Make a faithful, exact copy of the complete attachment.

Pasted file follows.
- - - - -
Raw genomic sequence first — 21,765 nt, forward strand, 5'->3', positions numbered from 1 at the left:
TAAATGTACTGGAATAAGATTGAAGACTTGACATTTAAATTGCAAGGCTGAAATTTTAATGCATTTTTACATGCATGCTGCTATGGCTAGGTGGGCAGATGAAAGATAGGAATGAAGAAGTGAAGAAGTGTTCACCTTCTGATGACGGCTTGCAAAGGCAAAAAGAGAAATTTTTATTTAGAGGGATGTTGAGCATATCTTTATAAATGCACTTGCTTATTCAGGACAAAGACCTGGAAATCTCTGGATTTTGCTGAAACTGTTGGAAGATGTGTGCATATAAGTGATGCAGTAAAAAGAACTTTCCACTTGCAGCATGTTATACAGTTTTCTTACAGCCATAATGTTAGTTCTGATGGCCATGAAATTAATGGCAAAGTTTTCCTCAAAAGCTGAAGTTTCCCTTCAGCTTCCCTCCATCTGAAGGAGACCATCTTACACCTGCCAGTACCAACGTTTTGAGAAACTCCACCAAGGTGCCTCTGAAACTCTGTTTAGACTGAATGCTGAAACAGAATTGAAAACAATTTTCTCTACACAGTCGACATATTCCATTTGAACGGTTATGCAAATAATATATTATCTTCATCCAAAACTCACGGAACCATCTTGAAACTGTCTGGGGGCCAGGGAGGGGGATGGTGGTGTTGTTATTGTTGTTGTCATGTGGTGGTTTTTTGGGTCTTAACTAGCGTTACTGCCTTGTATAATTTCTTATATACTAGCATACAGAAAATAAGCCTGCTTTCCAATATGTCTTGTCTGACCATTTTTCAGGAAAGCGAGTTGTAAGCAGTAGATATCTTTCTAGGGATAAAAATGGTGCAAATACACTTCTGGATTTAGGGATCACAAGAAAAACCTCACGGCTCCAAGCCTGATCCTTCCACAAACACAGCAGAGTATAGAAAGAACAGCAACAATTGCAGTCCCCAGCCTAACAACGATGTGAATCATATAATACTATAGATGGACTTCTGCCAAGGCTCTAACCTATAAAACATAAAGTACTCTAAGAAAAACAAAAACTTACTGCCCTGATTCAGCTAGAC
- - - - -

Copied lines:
Raw genomic sequence first — 21,765 nt, forward strand, 5'->3', positions numbered from 1 at the left:
TAAATGTACTGGAATAAGATTGAAGACTTGACATTTAAATTGCAAGGCTGAAATTTTAATGCATTTTTACATGCATGCTGCTATGGCTAGGTGGGCAGATGAAAGATAGGAATGAAGAAGTGAAGAAGTGTTCACCTTCTGATGACGGCTTGCAAAGGCAAAAAGAGAAATTTTTATTTAGAGGGATGTTGAGCATATCTTTATAAATGCACTTGCTTATTCAGGACAAAGACCTGGAAATCTCTGGATTTTGCTGAAACTGTTGGAAGATGTGTGCATATAAGTGATGCAGTAAAAAGAACTTTCCACTTGCAGCATGTTATACAGTTTTCTTACAGCCATAATGTTAGTTCTGATGGCCATGAAATTAATGGCAAAGTTTTCCTCAAAAGCTGAAGTTTCCCTTCAGCTTCCCTCCATCTGAAGGAGACCATCTTACACCTGCCAGTACCAACGTTTTGAGAAACTCCACCAAGGTGCCTCTGAAACTCTGTTTAGACTGAATGCTGAAACAGAATTGAAAACAATTTTCTCTACACAGTCGACATATTCCATTTGAACGGTTATGCAAATAATATATTATCTTCATCCAAAACTCACGGAACCATCTTGAAACTGTCTGGGGGCCAGGGAGGGGGATGGTGGTGTTGTTATTGTTGTTGTCATGTGGTGGTTTTTTGGGTCTTAACTAGCGTTACTGCCTTGTATAATTTCTTATATACTAGCATACAGAAAATAAGCCTGCTTTCCAATATGTCTTGTCTGACCATTTTTCAGGAAAGCGAGTTGTAAGCAGTAGATATCTTTCTAGGGATAAAAATGGTGCAAATACACTTCTGGATTTAGGGATCACAAGAAAAACCTCACGGCTCCAAGCCTGATCCTTCCACAAACACAGCAGAGTATAGAAAGAACAGCAACAATTGCAGTCCCCAGCCTAACAACGATGTGAATCATATAATACTATAGATGGACTTCTGCCAAGGCTCTAACCTATAAAACATAAAGTACTCTAAGAAAAACAAAAACTTACTGCCCTGATTCAGCTAGAC